Farming struggles and triumphs: investigating the impact of a unique working environment on farming family well-being

McShane, Connar (2011) Farming struggles and triumphs: investigating the impact of a unique working environment on farming family well-being. PhD thesis, James Cook University.

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Abstract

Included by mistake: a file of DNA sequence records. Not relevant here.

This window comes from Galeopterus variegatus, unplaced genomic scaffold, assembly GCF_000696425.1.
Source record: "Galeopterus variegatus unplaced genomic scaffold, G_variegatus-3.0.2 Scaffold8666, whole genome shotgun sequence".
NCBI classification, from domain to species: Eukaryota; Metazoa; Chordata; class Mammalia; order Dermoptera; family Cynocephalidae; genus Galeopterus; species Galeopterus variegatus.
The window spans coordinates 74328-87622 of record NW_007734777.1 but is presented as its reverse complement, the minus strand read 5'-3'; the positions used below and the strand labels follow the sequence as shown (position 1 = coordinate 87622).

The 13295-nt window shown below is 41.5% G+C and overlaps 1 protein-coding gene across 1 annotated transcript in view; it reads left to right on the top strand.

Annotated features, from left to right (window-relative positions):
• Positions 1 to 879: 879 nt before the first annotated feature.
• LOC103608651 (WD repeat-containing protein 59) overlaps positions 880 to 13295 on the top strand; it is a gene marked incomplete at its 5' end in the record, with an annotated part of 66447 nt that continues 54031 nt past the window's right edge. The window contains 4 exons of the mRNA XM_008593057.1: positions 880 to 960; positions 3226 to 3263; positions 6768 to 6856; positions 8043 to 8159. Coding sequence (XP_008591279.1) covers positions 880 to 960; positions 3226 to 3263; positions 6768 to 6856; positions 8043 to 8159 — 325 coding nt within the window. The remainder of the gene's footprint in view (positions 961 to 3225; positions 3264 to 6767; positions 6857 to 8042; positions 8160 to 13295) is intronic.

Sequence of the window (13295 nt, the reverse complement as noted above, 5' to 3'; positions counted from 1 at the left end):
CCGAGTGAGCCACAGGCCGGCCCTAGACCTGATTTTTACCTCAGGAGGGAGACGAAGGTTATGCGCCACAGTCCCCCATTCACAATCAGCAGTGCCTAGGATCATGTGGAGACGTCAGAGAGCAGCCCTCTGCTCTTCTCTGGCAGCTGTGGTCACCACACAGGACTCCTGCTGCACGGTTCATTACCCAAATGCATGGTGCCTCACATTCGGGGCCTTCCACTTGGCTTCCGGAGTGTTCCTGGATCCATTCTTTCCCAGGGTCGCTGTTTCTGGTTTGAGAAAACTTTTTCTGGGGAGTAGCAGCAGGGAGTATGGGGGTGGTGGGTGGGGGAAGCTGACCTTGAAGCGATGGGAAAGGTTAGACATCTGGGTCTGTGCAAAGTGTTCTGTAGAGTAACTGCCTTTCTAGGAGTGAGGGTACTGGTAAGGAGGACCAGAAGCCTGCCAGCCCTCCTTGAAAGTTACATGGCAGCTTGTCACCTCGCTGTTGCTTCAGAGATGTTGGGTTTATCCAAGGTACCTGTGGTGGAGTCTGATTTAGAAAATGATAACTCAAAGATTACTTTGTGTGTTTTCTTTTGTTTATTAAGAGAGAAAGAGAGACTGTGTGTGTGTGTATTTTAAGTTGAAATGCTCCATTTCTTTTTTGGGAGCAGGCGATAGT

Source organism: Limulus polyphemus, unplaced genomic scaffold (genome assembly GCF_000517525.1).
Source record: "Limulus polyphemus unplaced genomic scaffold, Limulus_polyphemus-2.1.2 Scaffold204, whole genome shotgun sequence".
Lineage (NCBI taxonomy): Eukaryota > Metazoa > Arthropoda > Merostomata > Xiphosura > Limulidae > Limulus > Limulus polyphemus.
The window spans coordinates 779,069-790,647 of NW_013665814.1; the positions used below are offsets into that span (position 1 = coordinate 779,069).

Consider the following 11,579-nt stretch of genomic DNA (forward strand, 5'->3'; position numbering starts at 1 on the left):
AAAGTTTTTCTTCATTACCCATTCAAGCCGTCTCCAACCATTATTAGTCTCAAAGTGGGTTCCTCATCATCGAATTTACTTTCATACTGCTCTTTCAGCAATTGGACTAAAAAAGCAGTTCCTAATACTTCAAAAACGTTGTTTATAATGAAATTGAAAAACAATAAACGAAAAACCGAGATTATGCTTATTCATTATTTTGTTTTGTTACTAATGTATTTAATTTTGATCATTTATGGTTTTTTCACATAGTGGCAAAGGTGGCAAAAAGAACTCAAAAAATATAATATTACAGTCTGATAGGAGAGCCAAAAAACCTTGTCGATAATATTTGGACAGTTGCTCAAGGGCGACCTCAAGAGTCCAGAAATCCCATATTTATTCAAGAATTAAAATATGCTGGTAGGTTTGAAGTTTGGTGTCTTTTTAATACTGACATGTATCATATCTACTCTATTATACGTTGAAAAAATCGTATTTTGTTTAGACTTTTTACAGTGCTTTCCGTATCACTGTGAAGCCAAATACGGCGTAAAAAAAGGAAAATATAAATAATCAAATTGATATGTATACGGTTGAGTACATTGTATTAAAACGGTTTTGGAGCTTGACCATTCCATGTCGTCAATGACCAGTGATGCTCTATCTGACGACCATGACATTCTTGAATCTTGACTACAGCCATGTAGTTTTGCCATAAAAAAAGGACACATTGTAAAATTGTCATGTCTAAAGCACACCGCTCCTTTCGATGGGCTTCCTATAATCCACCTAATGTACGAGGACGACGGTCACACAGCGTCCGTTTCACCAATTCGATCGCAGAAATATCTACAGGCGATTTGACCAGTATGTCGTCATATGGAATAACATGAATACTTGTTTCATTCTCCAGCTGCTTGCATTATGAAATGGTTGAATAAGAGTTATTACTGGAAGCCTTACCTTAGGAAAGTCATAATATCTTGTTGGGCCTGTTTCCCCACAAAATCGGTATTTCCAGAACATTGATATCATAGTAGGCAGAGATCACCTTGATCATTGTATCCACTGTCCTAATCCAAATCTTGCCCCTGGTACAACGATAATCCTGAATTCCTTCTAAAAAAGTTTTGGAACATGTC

This research aimed to investigate the impact of the unique work lifestyle of farming on the well-being of Australian farming families. Past organisational research suggests that role conflict and interference have a significant impact on well-being (Carlson et al., 2000; Danes et al., 2000; Greenhaus & Beutell, 1985). Previous research by the current author suggested that the work-home environment of farming families is unique and therefore warranted further investigation due to the potential link between the working environment and the poor mental health status of farming families of Australia (McShane & Quirk, 2009; Page & Fragar, 2002). Due to the limited availability of contextually-specific scales of stress, coping, and inter-role conflict for Australian farming families, this research sought to identify the work and lifestyle determinants of well-being through the development of farming family specific scales of stress, coping, and the work-home interface. The theoretical framework for the development of the scales followed the procedure outlined by Streiner and Norman (1989) and consisted of 6 separate studies, involving a total of 474 participants.